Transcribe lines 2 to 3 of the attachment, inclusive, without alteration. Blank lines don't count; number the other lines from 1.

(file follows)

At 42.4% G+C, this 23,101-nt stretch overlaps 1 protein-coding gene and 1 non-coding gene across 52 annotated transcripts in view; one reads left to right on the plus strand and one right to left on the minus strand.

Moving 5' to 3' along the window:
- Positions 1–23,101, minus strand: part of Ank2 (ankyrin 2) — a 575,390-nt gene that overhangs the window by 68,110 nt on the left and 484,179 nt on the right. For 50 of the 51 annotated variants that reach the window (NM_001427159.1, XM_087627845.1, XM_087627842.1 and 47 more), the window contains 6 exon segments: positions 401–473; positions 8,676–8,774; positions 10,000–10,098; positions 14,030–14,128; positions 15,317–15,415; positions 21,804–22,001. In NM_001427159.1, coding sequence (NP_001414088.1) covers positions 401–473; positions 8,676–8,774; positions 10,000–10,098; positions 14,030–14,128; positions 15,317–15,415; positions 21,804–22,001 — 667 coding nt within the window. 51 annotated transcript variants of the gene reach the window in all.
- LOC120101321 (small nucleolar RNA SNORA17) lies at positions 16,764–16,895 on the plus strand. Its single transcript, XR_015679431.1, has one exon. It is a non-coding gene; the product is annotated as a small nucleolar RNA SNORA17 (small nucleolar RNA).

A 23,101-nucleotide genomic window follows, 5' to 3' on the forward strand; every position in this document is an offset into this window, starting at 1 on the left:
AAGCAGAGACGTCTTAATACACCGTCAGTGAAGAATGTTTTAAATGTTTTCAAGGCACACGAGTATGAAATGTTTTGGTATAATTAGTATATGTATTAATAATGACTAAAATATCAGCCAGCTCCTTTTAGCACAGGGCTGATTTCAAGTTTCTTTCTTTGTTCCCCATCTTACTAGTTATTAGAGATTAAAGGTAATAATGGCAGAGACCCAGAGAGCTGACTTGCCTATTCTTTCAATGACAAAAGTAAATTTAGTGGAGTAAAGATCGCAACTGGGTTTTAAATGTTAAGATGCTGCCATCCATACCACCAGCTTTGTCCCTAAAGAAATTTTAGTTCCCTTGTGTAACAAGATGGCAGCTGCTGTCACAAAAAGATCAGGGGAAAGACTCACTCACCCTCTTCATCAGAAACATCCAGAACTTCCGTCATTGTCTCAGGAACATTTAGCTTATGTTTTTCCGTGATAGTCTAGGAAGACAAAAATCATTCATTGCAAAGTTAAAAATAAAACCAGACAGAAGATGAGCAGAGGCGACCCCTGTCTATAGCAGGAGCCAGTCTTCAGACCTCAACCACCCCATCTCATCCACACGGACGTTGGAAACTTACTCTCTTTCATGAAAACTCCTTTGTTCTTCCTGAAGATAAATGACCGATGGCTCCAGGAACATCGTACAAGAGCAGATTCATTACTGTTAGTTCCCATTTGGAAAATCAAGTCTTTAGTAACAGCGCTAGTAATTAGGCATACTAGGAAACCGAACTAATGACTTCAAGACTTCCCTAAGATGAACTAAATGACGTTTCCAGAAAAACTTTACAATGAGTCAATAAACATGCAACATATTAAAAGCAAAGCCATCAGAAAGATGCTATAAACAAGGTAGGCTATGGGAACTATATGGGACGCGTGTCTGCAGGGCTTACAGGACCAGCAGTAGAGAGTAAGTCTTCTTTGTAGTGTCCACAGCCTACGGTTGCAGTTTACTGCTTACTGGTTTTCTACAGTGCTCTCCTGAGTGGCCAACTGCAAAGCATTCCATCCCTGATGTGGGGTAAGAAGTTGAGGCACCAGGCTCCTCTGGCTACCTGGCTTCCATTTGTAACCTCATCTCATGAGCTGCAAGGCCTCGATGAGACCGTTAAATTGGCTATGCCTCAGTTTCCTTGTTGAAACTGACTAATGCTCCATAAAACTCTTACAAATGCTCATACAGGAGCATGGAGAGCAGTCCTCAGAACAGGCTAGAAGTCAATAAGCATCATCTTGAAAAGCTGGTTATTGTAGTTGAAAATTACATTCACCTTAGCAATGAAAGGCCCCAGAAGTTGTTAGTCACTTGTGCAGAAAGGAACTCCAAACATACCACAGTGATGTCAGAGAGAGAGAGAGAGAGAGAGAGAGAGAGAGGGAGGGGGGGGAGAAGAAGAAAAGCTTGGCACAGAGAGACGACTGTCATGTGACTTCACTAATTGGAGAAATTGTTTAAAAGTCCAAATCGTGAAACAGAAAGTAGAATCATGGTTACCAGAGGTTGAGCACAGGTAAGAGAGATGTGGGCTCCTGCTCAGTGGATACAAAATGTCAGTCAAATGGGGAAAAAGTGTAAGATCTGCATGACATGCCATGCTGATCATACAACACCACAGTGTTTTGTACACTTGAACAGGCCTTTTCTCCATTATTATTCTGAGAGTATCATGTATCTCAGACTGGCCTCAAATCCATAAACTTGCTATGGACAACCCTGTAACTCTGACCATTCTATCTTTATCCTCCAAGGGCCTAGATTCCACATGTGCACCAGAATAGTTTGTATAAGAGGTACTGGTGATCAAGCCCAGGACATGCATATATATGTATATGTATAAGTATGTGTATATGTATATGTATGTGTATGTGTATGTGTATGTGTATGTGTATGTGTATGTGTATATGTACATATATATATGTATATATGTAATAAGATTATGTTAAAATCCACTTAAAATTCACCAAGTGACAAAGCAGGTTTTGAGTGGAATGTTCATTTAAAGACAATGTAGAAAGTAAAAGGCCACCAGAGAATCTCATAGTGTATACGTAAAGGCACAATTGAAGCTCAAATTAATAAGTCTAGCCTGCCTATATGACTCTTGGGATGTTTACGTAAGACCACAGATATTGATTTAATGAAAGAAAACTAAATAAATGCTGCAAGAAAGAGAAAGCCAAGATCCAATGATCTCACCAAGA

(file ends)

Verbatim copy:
Moving 5' to 3' along the window:
- Positions 1–23,101, minus strand: part of Ank2 (ankyrin 2) — a 575,390-nt gene that overhangs the window by 68,110 nt on the left and 484,179 nt on the right. For 50 of the 51 annotated variants that reach the window (NM_001427159.1, XM_087627845.1, XM_087627842.1 and 47 more), the window contains 6 exon segments: positions 401–473; positions 8,676–8,774; positions 10,000–10,098; positions 14,030–14,128; positions 15,317–15,415; positions 21,804–22,001. In NM_001427159.1, coding sequence (NP_001414088.1) covers positions 401–473; positions 8,676–8,774; positions 10,000–10,098; positions 14,030–14,128; positions 15,317–15,415; positions 21,804–22,001 — 667 coding nt within the window. 51 annotated transcript variants of the gene reach the window in all.